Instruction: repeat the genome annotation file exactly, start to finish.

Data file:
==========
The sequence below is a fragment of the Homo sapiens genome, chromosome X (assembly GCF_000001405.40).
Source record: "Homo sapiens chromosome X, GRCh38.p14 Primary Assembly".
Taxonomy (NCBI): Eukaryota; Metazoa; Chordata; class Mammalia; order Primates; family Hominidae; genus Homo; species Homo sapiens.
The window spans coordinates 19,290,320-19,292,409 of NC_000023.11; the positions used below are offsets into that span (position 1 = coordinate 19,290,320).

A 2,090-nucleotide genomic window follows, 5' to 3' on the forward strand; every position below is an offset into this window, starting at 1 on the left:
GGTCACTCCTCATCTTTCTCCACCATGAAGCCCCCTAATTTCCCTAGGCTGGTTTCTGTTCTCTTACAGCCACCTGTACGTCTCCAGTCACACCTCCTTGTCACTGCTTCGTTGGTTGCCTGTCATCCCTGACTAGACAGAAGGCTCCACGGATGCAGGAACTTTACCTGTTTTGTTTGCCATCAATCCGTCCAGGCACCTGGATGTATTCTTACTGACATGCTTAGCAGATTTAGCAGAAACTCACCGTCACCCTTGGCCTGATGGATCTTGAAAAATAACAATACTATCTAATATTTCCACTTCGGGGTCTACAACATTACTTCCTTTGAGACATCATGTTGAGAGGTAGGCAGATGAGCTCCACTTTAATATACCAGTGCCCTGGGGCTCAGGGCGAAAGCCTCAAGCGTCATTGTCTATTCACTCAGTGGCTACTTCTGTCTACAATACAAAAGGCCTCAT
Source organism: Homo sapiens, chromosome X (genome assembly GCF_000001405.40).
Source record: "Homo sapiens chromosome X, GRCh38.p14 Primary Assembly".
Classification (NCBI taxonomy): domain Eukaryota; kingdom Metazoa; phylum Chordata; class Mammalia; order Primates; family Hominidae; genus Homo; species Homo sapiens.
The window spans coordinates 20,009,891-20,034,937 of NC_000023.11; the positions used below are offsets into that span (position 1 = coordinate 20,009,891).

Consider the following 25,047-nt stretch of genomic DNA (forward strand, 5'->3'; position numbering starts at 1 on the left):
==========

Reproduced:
The sequence below is a fragment of the Homo sapiens genome, chromosome X (assembly GCF_000001405.40).
Source record: "Homo sapiens chromosome X, GRCh38.p14 Primary Assembly".
Taxonomy (NCBI): Eukaryota; Metazoa; Chordata; class Mammalia; order Primates; family Hominidae; genus Homo; species Homo sapiens.
The window spans coordinates 19,290,320-19,292,409 of NC_000023.11; the positions used below are offsets into that span (position 1 = coordinate 19,290,320).

A 2,090-nucleotide genomic window follows, 5' to 3' on the forward strand; every position below is an offset into this window, starting at 1 on the left:
GGTCACTCCTCATCTTTCTCCACCATGAAGCCCCCTAATTTCCCTAGGCTGGTTTCTGTTCTCTTACAGCCACCTGTACGTCTCCAGTCACACCTCCTTGTCACTGCTTCGTTGGTTGCCTGTCATCCCTGACTAGACAGAAGGCTCCACGGATGCAGGAACTTTACCTGTTTTGTTTGCCATCAATCCGTCCAGGCACCTGGATGTATTCTTACTGACATGCTTAGCAGATTTAGCAGAAACTCACCGTCACCCTTGGCCTGATGGATCTTGAAAAATAACAATACTATCTAATATTTCCACTTCGGGGTCTACAACATTACTTCCTTTGAGACATCATGTTGAGAGGTAGGCAGATGAGCTCCACTTTAATATACCAGTGCCCTGGGGCTCAGGGCGAAAGCCTCAAGCGTCATTGTCTATTCACTCAGTGGCTACTTCTGTCTACAATACAAAAGGCCTCAT
Source organism: Homo sapiens, chromosome X (genome assembly GCF_000001405.40).
Source record: "Homo sapiens chromosome X, GRCh38.p14 Primary Assembly".
Classification (NCBI taxonomy): domain Eukaryota; kingdom Metazoa; phylum Chordata; class Mammalia; order Primates; family Hominidae; genus Homo; species Homo sapiens.
The window spans coordinates 20,009,891-20,034,937 of NC_000023.11; the positions used below are offsets into that span (position 1 = coordinate 20,009,891).

Consider the following 25,047-nt stretch of genomic DNA (forward strand, 5'->3'; position numbering starts at 1 on the left):